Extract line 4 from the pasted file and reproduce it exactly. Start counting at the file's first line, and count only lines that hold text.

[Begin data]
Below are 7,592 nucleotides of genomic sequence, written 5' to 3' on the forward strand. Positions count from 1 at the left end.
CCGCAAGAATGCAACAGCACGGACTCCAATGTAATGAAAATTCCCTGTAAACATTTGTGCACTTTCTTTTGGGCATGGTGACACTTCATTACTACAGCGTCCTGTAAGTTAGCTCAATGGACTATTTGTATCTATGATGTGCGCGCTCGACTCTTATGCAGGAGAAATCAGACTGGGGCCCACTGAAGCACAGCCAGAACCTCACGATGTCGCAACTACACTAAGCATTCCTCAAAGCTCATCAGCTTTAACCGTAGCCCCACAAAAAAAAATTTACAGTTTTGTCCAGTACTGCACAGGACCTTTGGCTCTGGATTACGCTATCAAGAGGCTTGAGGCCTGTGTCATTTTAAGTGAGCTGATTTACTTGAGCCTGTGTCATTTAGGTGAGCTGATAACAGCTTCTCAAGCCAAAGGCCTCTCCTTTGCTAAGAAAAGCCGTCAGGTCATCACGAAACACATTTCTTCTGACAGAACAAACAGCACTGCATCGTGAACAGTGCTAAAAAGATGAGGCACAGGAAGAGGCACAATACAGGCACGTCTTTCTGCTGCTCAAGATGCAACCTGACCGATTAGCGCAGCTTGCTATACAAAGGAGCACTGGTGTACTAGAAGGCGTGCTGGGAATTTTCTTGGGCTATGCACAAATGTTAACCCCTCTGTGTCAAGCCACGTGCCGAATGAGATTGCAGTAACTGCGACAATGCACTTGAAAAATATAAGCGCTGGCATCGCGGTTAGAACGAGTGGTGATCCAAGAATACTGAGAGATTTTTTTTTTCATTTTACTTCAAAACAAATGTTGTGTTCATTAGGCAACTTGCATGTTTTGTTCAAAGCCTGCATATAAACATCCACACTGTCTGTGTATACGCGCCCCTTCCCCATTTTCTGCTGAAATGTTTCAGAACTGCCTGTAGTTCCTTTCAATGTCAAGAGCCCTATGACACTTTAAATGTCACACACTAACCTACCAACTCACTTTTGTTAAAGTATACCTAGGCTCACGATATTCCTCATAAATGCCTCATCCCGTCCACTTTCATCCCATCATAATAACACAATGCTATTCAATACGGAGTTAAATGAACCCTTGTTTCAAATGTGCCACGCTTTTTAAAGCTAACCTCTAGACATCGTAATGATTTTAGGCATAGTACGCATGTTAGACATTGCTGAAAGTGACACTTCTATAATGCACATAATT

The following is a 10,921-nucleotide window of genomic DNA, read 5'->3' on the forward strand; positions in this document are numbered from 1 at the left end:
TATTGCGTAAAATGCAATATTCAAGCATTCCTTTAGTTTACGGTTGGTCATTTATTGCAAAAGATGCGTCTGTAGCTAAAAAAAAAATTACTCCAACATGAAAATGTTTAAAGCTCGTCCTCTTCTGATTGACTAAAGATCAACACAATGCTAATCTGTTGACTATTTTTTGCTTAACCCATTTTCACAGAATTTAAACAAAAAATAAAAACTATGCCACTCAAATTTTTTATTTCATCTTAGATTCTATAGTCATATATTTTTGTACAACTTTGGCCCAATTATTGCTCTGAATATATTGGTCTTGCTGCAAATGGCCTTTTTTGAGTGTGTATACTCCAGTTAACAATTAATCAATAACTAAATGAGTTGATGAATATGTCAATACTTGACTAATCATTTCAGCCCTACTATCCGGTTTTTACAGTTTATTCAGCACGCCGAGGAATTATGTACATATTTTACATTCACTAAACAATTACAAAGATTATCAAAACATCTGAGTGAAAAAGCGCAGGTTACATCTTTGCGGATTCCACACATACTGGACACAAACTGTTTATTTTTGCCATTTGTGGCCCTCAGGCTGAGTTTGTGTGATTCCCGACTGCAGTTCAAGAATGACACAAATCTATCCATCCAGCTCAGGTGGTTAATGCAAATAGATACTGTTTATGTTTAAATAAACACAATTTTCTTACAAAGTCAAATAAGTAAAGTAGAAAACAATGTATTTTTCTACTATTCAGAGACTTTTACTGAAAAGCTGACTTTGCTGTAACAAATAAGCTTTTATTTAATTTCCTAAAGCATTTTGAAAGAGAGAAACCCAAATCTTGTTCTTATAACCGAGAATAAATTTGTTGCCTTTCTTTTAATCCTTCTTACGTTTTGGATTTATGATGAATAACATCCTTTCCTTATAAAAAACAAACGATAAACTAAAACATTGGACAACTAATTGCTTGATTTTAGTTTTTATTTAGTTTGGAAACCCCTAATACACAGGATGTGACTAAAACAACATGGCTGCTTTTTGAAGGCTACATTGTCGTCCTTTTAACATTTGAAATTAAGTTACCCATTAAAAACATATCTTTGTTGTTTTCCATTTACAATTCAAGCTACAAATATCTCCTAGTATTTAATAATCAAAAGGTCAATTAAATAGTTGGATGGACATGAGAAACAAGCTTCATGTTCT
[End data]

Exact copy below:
TATTGCGTAAAATGCAATATTCAAGCATTCCTTTAGTTTACGGTTGGTCATTTATTGCAAAAGATGCGTCTGTAGCTAAAAAAAAAATTACTCCAACATGAAAATGTTTAAAGCTCGTCCTCTTCTGATTGACTAAAGATCAACACAATGCTAATCTGTTGACTATTTTTTGCTTAACCCATTTTCACAGAATTTAAACAAAAAATAAAAACTATGCCACTCAAATTTTTTATTTCATCTTAGATTCTATAGTCATATATTTTTGTACAACTTTGGCCCAATTATTGCTCTGAATATATTGGTCTTGCTGCAAATGGCCTTTTTTGAGTGTGTATACTCCAGTTAACAATTAATCAATAACTAAATGAGTTGATGAATATGTCAATACTTGACTAATCATTTCAGCCCTACTATCCGGTTTTTACAGTTTATTCAGCACGCCGAGGAATTATGTACATATTTTACATTCACTAAACAATTACAAAGATTATCAAAACATCTGAGTGAAAAAGCGCAGGTTACATCTTTGCGGATTCCACACATACTGGACACAAACTGTTTATTTTTGCCATTTGTGGCCCTCAGGCTGAGTTTGTGTGATTCCCGACTGCAGTTCAAGAATGACACAAATCTATCCATCCAGCTCAGGTGGTTAATGCAAATAGATACTGTTTATGTTTAAATAAACACAATTTTCTTACAAAGTCAAATAAGTAAAGTAGAAAACAATGTATTTTTCTACTATTCAGAGACTTTTACTGAAAAGCTGACTTTGCTGTAACAAATAAGCTTTTATTTAATTTCCTAAAGCATTTTGAAAGAGAGAAACCCAAATCTTGTTCTTATAACCGAGAATAAATTTGTTGCCTTTCTTTTAATCCTTCTTACGTTTTGGATTTATGATGAATAACATCCTTTCCTTATAAAAAACAAACGATAAACTAAAACATTGGACAACTAATTGCTTGATTTTAGTTTTTATTTAGTTTGGAAACCCCTAATACACAGGATGTGACTAAAACAACATGGCTGCTTTTTGAAGGCTACATTGTCGTCCTTTTAACATTTGAAATTAAGTTACCCATTAAAAACATATCTTTGTTGTTTTCCATTTACAATTCAAGCTACAAATATCTCCTAGTATTTAATAATCAAAAGGTCAATTAAATAGTTGGATGGACATGAGAAACAAGCTTCATGTTCT